- requires the SEC to make additional findings before levying civil monetary penalties against issuers.24 Thus, while the CHOICE Act increases financial fraud penalties with the one hand,25 with the other it ensures that those penalties will rarely be imposed.
- repeals the SEC’s authority to issue officer and director bans.26 This means that even the worst fraudsters will continue to be able to participate in securities markets.
- eliminates automatic bad actor disqualification from securities law exemptions even for firms that have been convicted of felonies. Apparently a convicted felon cannot be trusted with the right to vote, but can be trusted with pension funds and retirees’ savings. [CHOICE Act § 419]”
Elizabeth Warren EMBARRASSES Bank Regulators At First Hearing
WASHINGTON — Bank regulators got a sense Thursday of how their lives will be slightly different now that Elizabeth Warren sits on a Senate committee overseeing their agencies.
At her first Banking, Housing and Urban Affairs Committee hearing, Warren questioned top regulators from the alphabet soup that is the nation’s financial regulatory structure: the FDIC, SEC, OCC, CFPB, CFTC, Fed and Treasury. Read more on Huffington Post. Continue reading
Little to NO Sympathy for Big Banks – New York Times
By FLOYD NORRIS
It’s no fun to be a banker these days. It is not just the increased regulation. It’s the lack of trust.
“At what point does this stop?” asked Gary Lynch, the former director of enforcement for the Securities and Exchange Commission who has gone on to jobs with many leading Wall Street firms and is now global general counsel at Bank of America.
He was referring to the escalation in penalties being levied on banks, culminating in the $13 billion JPMorgan Chase was forced to pay for a series of transgressions. Continue reading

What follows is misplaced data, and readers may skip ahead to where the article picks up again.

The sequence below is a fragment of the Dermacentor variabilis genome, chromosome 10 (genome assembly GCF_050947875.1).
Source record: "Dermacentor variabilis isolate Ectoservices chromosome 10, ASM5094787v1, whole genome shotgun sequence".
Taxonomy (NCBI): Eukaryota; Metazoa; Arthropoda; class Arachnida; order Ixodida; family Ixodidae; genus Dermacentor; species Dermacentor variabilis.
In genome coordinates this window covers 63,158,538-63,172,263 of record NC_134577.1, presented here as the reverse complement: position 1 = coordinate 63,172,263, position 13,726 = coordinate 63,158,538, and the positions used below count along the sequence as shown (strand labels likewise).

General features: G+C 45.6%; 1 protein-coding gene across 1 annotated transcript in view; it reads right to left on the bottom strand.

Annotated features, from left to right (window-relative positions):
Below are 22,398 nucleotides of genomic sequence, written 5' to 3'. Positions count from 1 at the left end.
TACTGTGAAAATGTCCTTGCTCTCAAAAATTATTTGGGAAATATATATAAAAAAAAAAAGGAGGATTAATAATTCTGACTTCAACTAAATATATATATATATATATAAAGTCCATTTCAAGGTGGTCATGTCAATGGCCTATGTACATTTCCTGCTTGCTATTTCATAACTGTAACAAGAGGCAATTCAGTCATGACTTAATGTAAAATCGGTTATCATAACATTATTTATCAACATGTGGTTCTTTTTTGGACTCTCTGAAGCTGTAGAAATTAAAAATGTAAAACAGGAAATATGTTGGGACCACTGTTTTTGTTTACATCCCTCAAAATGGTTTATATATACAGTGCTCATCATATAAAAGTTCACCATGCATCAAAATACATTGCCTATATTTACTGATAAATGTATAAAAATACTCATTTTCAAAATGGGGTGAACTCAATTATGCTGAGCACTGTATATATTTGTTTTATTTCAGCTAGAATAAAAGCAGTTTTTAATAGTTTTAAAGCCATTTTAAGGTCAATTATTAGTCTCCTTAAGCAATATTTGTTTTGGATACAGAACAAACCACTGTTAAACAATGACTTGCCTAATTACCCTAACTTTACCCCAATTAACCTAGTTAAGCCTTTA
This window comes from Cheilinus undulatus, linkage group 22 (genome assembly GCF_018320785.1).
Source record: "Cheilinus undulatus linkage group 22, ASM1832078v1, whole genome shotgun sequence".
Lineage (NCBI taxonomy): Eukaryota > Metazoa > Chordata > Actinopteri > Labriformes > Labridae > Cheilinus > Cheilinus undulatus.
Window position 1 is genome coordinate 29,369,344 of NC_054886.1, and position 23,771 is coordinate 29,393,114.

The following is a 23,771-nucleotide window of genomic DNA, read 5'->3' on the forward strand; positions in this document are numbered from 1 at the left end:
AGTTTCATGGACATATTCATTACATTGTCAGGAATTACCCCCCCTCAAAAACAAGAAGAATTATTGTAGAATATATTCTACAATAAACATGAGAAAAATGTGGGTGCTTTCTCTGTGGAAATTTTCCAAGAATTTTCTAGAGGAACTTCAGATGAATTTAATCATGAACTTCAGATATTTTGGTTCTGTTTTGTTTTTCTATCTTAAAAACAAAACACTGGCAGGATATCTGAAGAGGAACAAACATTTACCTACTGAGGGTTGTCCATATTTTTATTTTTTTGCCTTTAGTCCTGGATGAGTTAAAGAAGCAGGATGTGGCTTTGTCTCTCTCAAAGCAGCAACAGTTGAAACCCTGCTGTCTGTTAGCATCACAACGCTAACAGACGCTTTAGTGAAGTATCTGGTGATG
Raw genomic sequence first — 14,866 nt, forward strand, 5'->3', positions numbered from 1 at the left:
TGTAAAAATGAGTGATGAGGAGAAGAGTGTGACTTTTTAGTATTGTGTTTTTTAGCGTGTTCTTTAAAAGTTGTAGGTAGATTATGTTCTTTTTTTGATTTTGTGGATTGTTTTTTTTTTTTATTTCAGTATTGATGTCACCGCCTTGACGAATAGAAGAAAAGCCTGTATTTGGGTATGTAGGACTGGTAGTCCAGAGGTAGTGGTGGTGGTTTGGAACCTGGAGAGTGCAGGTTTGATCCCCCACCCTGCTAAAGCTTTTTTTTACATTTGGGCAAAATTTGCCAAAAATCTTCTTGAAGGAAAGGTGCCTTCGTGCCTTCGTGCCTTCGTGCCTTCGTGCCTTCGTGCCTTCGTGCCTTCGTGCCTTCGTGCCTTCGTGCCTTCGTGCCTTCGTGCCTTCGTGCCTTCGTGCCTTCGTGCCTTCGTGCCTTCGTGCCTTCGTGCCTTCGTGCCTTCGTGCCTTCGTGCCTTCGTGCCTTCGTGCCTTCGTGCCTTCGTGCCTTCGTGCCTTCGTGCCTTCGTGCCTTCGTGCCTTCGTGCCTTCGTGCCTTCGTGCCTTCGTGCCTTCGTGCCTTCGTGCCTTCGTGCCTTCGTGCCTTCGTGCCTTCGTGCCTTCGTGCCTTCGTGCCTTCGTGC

The Wall Street Code: A Thriller About a Genius Algorithm Builder
Published by VPRO on Nov 4, 2013
The Wall Street Code: a thriller about a genius algorithm builder who dared to stand up against Wall Street. Haim Bodek, aka The Algo Arms Dealer.
From the makers of the much-praised Quants: the Alchemists of Wall Street and Money & Speed: Inside the Black Box. Now the long-awaited final episode of a trilogy in search of the winners and losers of the tech revolution on Wall Street. Could mankind lose control of this increasingly complex system? Continue reading
Weekend Reading: Calm Before the Storm
The New York Times with an insightful review.
WEEK IN REVIEW NOVEMBER 1, 2013 BY ERIC OWLES
[Editors’ note: Please do not read this if you are a junior banker at Goldman Sachs.]
Sit back and enjoy eating your children’s Halloween candy. Looking ahead to next week, we face possible settlements for JPMorgan Chase and Steven Cohen’s hedge fund as well as Twitter’s initial public offering. Continue reading
How to Search the SEC for a Securitized Trust
When a unknown bank named as a Trustee for a securitized trust (usually Deutsche Bank, Bank of NY Mellon, US Bank National, etc.) sends you a letter stating you owe them money and you are in default, the first thing you should do is contact a local title company and have them look for an Assignment of Mortgage under your address or tax key number (it won’t likely be under your name). Chances are the Assignment of Mortgage is fabricated and void; however, this is the breeder document that allows the banksters to foreclose.
The following information will assist you in searching the Securities and Exchange Commission (SEC) for the alleged trust. Continue reading